What happened: Talks began last night between representatives from the coalition, and the opposition parties of Yesh Atid and the National Unity Party, facilitated by President Herzog to try and find a consensus on judicial reform.
- The talks are the beginning of a process, following Prime Minister Netanyahu’s announcement on Tuesday evening that he was suspending legislation on the judicial reform to facilitate dialogue, with the goal of reaching a broad agreement.
- Following a day of national strikes on Monday that had closed down various sectors including the airport, Netanyahu had said, “When there’s a chance of averting a civil war through dialogue, I, as prime minister, take a timeout for dialogue. I am giving a real chance for real dialogue… Therefore, out of national responsibility, I have decided to suspend the second and third readings of the bill in this Knesset, ahead of legislation in the next session. Either way, we will enact a reform that restores the balance among the branches of government that has been lost, amid protecting and strengthening individual rights.”
- President Herzog, who has been calling for dialogue, welcomed the prime minister’s statement, saying, “Stopping the legislation is the right thing. Now is the time to begin earnest, serious and responsible dialogue that will urgently calm tempers and lower the flames. I call on everyone to display responsibility. Demonstrations and protests by any side—yes. Violence—under no circumstances. If one side wins, the country will lose.”
- At last night’s talks at the President’s Residence, the Likud was represented by Cabinet Secretary Yossi Fuchs, Prof. Talia Einhorn, Dr. Aviad Bakshi and Minister Ron Dermer. Yesh Atid was represented by MK Orna Barbivai, MK Karin Elharar, the former director general of the Prime Minister’s Office Naama Schultz and Attorney Oded Gazit. The National Unity Party was represented by MK Gideon Saar, MK Chili Tropper, MK Orit Farkash-Hacohen and Attorney Ronen Aviani.
- Later last night the Labour Party leader Merav Michaeli said, “After much deliberation, we decided in the Labour faction to send a negotiating team to the President’s Residence – precisely because we do not trust or believe Netanyahu. We will be there, to make sure from the inside that the judicial overthrow laws do not come back to the Knesset vote through the back door… We weighed continuing an outcry from outside, but the thought that public representatives might concoct a deal at the expense of Israeli democracy makes it impossible for us to straddle the fence.”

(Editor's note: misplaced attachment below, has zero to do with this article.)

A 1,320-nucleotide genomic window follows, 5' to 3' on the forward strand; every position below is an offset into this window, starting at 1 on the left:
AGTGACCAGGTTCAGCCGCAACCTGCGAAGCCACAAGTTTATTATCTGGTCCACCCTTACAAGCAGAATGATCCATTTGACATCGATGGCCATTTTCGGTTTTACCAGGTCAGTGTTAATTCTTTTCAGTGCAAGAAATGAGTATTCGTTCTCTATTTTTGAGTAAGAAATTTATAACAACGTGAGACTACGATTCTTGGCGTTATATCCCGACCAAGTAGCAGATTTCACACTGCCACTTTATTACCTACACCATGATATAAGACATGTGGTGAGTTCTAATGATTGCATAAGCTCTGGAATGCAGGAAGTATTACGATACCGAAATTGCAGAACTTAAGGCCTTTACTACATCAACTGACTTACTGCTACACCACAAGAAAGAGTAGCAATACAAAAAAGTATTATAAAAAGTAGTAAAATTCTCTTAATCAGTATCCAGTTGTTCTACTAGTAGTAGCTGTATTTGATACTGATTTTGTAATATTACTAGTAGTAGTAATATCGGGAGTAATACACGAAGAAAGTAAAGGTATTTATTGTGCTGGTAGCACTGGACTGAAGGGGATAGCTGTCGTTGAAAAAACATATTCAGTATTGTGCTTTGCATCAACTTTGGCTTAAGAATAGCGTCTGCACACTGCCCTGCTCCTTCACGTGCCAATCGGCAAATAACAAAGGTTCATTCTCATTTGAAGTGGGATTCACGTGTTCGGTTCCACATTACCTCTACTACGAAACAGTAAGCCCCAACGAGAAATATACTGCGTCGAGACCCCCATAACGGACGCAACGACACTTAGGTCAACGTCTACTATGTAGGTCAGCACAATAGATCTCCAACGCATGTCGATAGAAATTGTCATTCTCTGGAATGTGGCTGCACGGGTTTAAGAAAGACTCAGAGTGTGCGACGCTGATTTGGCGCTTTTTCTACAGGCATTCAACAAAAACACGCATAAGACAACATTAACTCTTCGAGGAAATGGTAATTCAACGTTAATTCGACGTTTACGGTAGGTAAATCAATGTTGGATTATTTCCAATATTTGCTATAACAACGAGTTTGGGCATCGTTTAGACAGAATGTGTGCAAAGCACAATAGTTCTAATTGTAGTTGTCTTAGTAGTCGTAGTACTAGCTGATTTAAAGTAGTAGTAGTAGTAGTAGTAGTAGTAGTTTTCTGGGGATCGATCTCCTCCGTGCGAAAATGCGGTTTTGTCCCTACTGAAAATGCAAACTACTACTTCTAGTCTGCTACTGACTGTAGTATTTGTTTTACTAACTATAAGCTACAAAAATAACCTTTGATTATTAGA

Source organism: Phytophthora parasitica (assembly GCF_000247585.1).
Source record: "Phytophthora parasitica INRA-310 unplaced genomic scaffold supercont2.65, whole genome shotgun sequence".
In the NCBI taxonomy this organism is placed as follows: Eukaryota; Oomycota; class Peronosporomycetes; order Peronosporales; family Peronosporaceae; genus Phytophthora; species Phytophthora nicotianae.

- Despite Netanyahu’s announced suspension of the legislation, the bill to change the makeup of the Judges Selection Committee has now been tabled in the Knesset ahead of the vote on its second and third readings. On one hand this is technical, but it is means the bill could now be put to a Knesset vote within 24 hours before going on recess. The coalition has said that it would not do so.
Context: The prime minister’s speech delivered on Tuesday night followed a turbulent day of huge anti-government protest. His address also coincided with the first right-wing counter demonstration in support of judicial reform.
- The anti-government protests were attended by an estimated 600,000 people across the country. The pro-government rally was one of the largest ever right wing demonstrations, estimated at close to 200,000 people – larger than any of the protests that took place during the Bennett-Lapid government.
- There are suggestions that the President’s “people’s proposal” could be the basis for the dialogue.
- It is noteworthy that the makeup of the Likud’s negotiators are not the legal zealots, but those closest to the prime minister, like Minister Dermer, who favour a more consensual reform. The Likud delegation is said to have the full support of the coalition.
- The opposition enter these talks with high aspirations. Yesh Atid is hoping this process will include drafting a constitution. The Labour Party is looking to promote a bill of rights, to strengthen the status of the Knesset and to guarantee the independence of the judicial system.
- The role of Defence Minister Yoav Gallant is currently unclear. Gallant was fired by Prime Minister Netanyahu on Sunday night but no formal letter of dismissal has been issued. The defence minister will continue to serve until he is formally relieved of his duties.
- Gallant was fired for suggesting the legislation be suspended, the same policy that the prime minister adopted 24 hours later.
- In order for the prime minister to garner the support from all his coalition to delay the judicial reform, he agreed to Minister Itamar Ben Gvir’s demand to form a National Guard that would be under his purview.
- A National Guard was proposed by the outgoing Bennett-Lapid government, but was meant to fall under the authority of the police. The police object to a parallel force being formed under a separate chain of command.
- The latest opinion polls show a surge in support for National Unity Party Chairman Benny Gantz. According to a poll on Kan News, the Likud receives 25 seats (down from 32), Yesh Atid: 22 (down from 24), The National Unity Party: 21 (up from 12). Overall the current coalition parties only receive 53 seats, whilst today they have 64.
- When asked who is best-suited to serve as prime minister, Netanyahu or Gantz – for the first time Gantz overtakes Netanyahu with 37 percent support v 30 percent.
Looking ahead: Today President Herzog will continue his consultation with other opposition factions including the United Arab List (Ra’am), Hadash-Ta’al and the Labour Party.
- The formation of the National Guard is expected to be put to a vote at the next cabinet meeting.
- The Knesset formally goes into recess on April 2nd. The summer session opens April 30th until July 30th which is the new deadline to pass the legal reform.